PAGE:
One of the key ways companies can design for inclusion is by creating spaces where people can attend to their personal needs, which communicates to employees that the company they work for is concerned for the whole person, not just their output.
“Companies that provide ‘non-work’ related spaces such as quiet rooms for meditation or prayer, lactation rooms for nursing mothers, gender-neutral restrooms, a gym/yoga room with free equipment, or even a small outdoor garden space, are perceived to have greater concern for the welfare and wellbeing of their employees, improving employee morale and ultimately financial growth,” Lechuga says.
For Anette Bjerring Gammelgård from the award-winning Scandinavian architectural firm AART Architects, the provision of shared facilities in the workplace appeals in particular to younger generations, who are more spontaneous in how they structure their time. She believes the future workplace will be more akin to a community where employees have access to the facilities they need in order to be able to thrive at work.
In a similar vein Jennifer Herr, Senior Interior Designer at US-based Eppstein Uhen Architects, encourages companies to design a mixed-type office setting that caters to a variety of work and non-work related activities.
“Removing or reducing physical barriers such as walls that divide or separate departments or zones, eliminating private offices and creating opportunities such as shared collaboration zones or a communal break room for chance encounters help in fostering communication and collaboration.”
- Sergio Lechuga, Design Principal for Interiors, HMC Architects
“During the course of the day, no matter what your role is, you might need two hours of just heads-down focus time and then you might need to meet with someone which would require a different type of setting, like meeting in a conference room,” she says.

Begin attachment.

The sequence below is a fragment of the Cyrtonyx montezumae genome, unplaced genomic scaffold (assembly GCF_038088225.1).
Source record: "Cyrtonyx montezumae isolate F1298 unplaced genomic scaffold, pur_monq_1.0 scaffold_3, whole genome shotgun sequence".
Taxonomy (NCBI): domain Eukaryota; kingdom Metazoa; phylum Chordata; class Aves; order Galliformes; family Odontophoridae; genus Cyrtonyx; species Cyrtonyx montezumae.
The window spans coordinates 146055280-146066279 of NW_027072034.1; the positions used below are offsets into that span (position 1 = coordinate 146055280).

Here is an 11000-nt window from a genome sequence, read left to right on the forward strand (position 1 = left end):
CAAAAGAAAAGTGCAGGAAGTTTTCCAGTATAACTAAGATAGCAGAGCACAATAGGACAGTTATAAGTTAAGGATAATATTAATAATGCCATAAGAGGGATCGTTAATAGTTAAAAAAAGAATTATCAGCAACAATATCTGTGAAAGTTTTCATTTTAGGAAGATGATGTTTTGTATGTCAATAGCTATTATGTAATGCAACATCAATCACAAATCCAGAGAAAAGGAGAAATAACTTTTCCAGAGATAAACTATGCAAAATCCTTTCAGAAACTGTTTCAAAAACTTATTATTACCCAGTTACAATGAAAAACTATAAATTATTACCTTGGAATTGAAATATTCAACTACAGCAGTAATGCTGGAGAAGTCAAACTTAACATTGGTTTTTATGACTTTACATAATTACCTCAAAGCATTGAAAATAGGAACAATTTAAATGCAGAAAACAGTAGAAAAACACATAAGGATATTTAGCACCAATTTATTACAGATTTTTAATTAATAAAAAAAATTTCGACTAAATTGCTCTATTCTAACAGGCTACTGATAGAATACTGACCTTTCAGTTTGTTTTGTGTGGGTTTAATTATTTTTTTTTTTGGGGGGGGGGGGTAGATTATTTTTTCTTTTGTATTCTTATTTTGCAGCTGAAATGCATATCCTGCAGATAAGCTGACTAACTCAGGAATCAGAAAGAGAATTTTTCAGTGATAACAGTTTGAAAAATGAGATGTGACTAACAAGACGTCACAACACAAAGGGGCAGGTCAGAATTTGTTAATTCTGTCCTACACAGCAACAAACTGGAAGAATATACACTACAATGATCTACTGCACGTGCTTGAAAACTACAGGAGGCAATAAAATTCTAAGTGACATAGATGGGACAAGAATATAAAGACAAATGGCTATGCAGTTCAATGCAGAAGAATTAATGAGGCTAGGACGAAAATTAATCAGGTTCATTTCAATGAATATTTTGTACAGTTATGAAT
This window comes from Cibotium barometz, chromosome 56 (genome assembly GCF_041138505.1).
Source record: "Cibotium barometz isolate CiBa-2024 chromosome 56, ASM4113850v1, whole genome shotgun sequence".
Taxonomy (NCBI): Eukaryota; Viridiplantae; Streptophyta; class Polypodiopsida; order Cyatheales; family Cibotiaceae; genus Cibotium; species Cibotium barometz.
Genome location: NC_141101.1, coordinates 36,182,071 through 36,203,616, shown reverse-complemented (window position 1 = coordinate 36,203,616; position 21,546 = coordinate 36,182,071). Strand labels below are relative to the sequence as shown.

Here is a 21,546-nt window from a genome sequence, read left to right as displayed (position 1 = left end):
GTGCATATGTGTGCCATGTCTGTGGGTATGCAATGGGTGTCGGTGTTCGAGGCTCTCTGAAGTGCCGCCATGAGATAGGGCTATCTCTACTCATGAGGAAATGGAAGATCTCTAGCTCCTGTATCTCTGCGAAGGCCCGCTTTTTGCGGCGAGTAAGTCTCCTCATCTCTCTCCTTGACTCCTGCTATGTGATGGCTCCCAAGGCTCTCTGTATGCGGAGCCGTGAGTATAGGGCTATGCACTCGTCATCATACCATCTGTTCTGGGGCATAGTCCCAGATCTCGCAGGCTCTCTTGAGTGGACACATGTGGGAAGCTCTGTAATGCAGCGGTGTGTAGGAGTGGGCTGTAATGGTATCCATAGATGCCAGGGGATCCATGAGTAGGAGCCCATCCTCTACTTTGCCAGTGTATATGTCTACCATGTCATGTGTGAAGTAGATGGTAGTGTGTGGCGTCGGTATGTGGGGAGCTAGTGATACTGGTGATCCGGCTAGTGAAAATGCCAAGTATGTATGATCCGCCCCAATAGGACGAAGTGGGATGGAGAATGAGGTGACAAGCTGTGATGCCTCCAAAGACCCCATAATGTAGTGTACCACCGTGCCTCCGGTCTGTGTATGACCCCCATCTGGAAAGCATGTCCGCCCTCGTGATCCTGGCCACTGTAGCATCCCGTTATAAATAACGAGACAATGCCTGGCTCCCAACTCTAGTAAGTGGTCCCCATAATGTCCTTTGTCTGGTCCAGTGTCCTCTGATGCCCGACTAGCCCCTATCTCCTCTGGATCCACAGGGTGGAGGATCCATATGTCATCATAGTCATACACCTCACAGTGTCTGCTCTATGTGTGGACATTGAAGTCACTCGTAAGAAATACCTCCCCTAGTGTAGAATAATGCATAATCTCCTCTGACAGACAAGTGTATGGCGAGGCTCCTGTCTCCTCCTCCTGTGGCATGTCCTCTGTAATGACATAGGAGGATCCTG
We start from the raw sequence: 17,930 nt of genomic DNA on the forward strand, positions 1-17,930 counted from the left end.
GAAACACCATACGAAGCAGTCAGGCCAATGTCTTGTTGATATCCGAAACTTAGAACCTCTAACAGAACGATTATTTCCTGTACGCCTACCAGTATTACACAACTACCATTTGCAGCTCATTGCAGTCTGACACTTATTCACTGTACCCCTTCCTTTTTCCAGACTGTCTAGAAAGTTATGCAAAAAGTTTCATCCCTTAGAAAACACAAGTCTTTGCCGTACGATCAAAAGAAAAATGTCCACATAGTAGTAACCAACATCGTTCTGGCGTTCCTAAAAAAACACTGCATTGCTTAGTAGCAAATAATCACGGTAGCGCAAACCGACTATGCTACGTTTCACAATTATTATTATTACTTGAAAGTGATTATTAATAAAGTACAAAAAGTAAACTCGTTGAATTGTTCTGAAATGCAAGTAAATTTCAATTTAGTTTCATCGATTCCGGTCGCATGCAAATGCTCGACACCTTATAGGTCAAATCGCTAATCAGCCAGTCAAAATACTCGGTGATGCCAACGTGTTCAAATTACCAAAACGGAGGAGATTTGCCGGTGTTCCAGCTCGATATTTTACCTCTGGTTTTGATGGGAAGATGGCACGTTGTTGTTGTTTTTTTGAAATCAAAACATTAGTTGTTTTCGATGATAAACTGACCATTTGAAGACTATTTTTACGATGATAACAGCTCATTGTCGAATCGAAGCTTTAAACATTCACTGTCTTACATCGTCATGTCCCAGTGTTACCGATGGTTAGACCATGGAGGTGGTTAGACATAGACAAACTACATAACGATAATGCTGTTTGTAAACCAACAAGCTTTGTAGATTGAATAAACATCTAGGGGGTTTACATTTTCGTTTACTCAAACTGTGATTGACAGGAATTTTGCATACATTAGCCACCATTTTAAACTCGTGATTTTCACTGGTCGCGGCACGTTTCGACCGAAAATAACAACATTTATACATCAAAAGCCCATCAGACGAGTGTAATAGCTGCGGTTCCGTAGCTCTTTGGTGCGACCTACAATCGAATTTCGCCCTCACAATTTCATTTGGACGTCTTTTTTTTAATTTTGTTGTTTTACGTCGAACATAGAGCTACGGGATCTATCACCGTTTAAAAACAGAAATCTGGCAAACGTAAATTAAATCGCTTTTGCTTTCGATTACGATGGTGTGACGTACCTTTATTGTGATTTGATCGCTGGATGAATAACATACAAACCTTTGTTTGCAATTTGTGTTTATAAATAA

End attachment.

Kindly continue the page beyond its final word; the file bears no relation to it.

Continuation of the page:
“And then there’s the socialization aspect of things, where maybe you go to the break room and grab a cup of coffee and you run into a colleague there and you both talk about your plans for the weekend. And that’s also important because that actually helps build trust among employees.”
One of the biggest advantages that can be gained from working at the office is the direct exchange of ideas that occurs quite naturally as we go about our day. For many of us, remote work entails a very structured experience, even when using collaboration tools such as Zoom.
Peter Ippolito, Managing Director of International design studio Ippolito Fleitz Group, believes that good office design needs to allow for both planned and unplanned encounters, and should in fact enhance those chance moments.
“It’s like where you meet people by chance and just get to talk and suddenly there’s a new idea, right? It is meeting somebody in the hallway and having a small chat,” he says.
Whether you purposefully create more intersections, lounge areas or cafeterias as informal touchpoints, it’s important for companies to align their office design with the company culture and its employees.
“Removing or reducing physical barriers such as walls that divide or separate departments or zones, eliminating private offices and creating opportunities such as shared collaboration zones or a communal break room for chance encounters help in fostering communication and collaboration,” Lechuga says.